Initial marketing efforts have generated interest, and before any clips were received, presales were already at 75 sets. A decent start. Sold units are sent out upon arrival.
The mold ordered by Tried-and-True has been produced, and trial runs have been successful.
While waiting for the mold’s completion, Tried-and-True has reached out to its distributors. The company has successfully managed to pre-sell 100 sets to each of three distributors. Moreover, each distributor expects to order an additional 100 sets within 30 todays.
Not a bad start.
Tried-and-True has received its first 1,000 units and has begun distribution.
However. Tried and True has recently become aware that, unfortunately, New-to-You Corp has already entered the same market weeks ago
Fortunately, Tried-and-True’s production margins allow it flexibility for a promotional effort. Tried-and-True will offer distributors a matching discount to create a special introductory price that will help establish the Tried and True clip in the market. The new introductory price will be $20; both Tried-and-True and its re-sellers agree to share the reduction evenly.
Based on those arrangements, the re-sellers double their initial orders.
New-to-You has received a generally positive response to sales efforts. The company is averaging 75 sets a week with a decent upward growth trend as word spreads. Based on that information, plans are laid out for another 500 to be placed in a week’s time.
In addition to the online sales, one of the other offices has shown some interest and requested samples. But it is not necessary to physically transport samples; instead, a digital file is transferred to the office and they will have a local 3D service provider print the samples for them.
Feedback from end-use clients is beginning to provide some very key insights. Some are asking if New-to-You offers clips that can fit a different safety hat and PPE combination. This same inquiry occurs with sufficient regularity that management decides to investigate further.
Dropping the price for the clips from $25 to $20 has been positive in boosting sales and raising interest in the Tried-and-True clip. The company has, of course, kept a close eye on its main competitor and it seems that New-to-You Corp is unwilling or unable to match its $20 promotion price. Tried-and-True decides to extend that price indefinitely.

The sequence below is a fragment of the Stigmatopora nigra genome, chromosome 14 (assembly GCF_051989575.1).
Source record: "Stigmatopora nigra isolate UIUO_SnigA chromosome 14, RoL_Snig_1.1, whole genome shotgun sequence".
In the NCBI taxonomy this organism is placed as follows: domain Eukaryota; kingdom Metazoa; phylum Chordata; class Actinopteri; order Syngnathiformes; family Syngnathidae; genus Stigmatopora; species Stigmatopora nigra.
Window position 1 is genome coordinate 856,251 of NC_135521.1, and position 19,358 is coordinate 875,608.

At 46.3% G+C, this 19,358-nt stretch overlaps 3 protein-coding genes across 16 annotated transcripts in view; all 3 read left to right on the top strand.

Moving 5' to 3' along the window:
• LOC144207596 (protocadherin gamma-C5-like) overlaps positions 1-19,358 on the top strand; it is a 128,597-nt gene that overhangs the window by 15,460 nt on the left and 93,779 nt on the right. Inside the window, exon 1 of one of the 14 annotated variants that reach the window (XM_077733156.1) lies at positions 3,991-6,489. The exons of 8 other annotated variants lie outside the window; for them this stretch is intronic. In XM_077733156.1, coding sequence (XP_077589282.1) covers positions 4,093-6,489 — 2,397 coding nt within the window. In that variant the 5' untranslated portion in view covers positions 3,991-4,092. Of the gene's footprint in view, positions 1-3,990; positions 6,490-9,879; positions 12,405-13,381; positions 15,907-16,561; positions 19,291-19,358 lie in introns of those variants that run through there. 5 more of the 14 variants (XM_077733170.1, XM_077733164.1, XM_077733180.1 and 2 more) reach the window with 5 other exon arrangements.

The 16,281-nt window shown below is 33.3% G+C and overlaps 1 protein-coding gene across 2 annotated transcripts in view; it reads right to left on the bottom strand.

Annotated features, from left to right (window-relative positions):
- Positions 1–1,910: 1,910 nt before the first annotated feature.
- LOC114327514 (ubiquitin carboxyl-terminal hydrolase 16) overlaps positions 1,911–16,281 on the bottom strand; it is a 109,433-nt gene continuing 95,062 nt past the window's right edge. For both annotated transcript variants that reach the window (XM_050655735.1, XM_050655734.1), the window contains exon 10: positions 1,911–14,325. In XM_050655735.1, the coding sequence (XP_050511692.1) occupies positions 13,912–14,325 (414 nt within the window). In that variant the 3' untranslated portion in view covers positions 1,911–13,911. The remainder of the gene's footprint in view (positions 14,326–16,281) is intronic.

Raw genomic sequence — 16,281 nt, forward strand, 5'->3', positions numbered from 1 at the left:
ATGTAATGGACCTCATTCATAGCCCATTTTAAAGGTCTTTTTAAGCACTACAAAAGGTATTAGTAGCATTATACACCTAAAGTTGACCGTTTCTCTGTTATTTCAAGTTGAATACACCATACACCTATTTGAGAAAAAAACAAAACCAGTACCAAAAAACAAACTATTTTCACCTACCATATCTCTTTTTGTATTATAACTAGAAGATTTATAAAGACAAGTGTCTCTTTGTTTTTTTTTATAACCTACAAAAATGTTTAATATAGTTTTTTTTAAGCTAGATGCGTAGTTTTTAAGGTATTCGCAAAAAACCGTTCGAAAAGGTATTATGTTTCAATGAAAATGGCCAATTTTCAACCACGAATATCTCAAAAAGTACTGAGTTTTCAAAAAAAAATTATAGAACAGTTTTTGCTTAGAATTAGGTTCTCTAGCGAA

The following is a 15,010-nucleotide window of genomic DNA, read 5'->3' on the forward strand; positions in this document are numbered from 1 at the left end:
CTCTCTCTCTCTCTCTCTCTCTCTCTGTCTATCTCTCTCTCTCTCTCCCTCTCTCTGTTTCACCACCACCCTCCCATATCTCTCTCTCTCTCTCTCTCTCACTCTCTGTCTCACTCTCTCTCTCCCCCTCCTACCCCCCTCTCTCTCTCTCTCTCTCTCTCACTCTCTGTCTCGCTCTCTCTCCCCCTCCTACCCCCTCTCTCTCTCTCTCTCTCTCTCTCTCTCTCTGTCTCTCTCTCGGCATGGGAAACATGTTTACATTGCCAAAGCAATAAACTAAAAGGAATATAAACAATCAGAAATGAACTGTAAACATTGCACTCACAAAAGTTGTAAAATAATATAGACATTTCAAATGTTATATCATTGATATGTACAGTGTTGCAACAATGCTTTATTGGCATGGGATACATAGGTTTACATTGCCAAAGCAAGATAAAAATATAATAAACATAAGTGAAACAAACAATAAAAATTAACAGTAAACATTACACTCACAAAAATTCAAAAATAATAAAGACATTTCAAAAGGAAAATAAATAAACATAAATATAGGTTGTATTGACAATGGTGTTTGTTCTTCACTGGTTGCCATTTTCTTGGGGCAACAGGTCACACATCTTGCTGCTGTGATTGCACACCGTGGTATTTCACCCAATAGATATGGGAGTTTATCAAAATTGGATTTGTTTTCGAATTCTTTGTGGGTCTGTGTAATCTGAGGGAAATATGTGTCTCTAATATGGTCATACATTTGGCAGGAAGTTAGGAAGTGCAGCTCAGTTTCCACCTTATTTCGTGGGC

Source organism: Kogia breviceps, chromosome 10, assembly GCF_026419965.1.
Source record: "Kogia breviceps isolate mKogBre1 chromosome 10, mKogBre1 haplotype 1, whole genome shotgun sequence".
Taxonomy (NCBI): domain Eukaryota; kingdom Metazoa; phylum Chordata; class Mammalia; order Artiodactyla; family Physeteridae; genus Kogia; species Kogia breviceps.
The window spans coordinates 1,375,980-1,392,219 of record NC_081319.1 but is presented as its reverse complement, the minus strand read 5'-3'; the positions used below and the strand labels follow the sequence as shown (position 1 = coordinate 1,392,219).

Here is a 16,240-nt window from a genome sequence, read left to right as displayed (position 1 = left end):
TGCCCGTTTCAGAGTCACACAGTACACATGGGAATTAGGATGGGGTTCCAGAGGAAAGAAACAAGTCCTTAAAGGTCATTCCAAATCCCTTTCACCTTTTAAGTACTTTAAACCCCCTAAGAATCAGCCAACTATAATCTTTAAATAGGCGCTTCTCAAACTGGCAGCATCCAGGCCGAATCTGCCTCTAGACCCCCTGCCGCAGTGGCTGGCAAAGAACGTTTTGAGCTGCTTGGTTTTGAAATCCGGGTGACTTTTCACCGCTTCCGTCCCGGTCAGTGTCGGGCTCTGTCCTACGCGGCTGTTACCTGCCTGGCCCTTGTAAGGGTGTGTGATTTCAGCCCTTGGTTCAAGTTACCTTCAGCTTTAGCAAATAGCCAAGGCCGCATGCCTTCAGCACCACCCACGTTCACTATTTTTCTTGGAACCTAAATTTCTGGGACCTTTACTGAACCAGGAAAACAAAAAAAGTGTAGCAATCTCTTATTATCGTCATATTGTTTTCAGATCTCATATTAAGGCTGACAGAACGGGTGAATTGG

More good news: The clip’s initial success has motivated additional distributors to come on board and carry the clips.
It certainly seems that the price reduction was the right decision. Yes, it will take longer for the project to break even, but its capacity to reduce pricing should will strengthen Tried-and-True’s efforts to achieve market dominance with respect to PPE safety clips.
Tried-and-True’s lower price point has taken the edge off the increased sales of the clips for New-to-You. Rather than growing to 100 sets per week as had been hoped, New-to-You continues to average 75 a week. While the end production cost of the first batch of 500 was a little less than anticipated, the company finds it does not have the margin to match Tried-and-True’s introductory pricing generally. It does agree to price match on a case by case basis for customers who request it.
Investigations into production of an alternative clip variation have yielded an interesting opportunity.
The general geometry and size of these clips is roughly the same as the first, so production costs would likely be flat. Company B, which had produced the first design for New-to-You, is willing to produce a smaller run of these clips concurrently with the the next order of the first design, with no extra tooling cost.
New-to-You sees a market advantage here. It can now offer a more diverse line of products at little to no tooling cost.
These examples can be carried on at length! But of course, the further into the future they are projected the more speculative such examples become. Obviously, production and costing are not the only factors in a product’s success.
That acknowledged, two broad differences can be identified.
with PRICING FLEXIBILITY
Injection molding is the most efficient means of mass-producing polymer components, hands down.
A company willing and able to front the tooling capital cost of a mold likely finds itself in the enviable position of being able to mass produce a desired component or product very quickly, and very inexpensively.
However, pricing flexibility comes at the cost of iterative and custom design opportunities, and design complexity.
with DESIGN FLEXIBILITY
While some 3D printing mediums are able to produce much faster than most people realize, it is unlikely that 3D printing will overcome injection molding anytime soon, either by way of speed or cost of production.
But it may not have to.
Mediums like SLA and SLS already offer a decent production speed and a growing array of available materials. Unless mass production is viable and profitable, these mediums are capable of highly complex and custom designs — and efficient iterations of those designs — at a fraction of the costs associated with injection molding.
For many companies, 3D printing is the intelligent choice.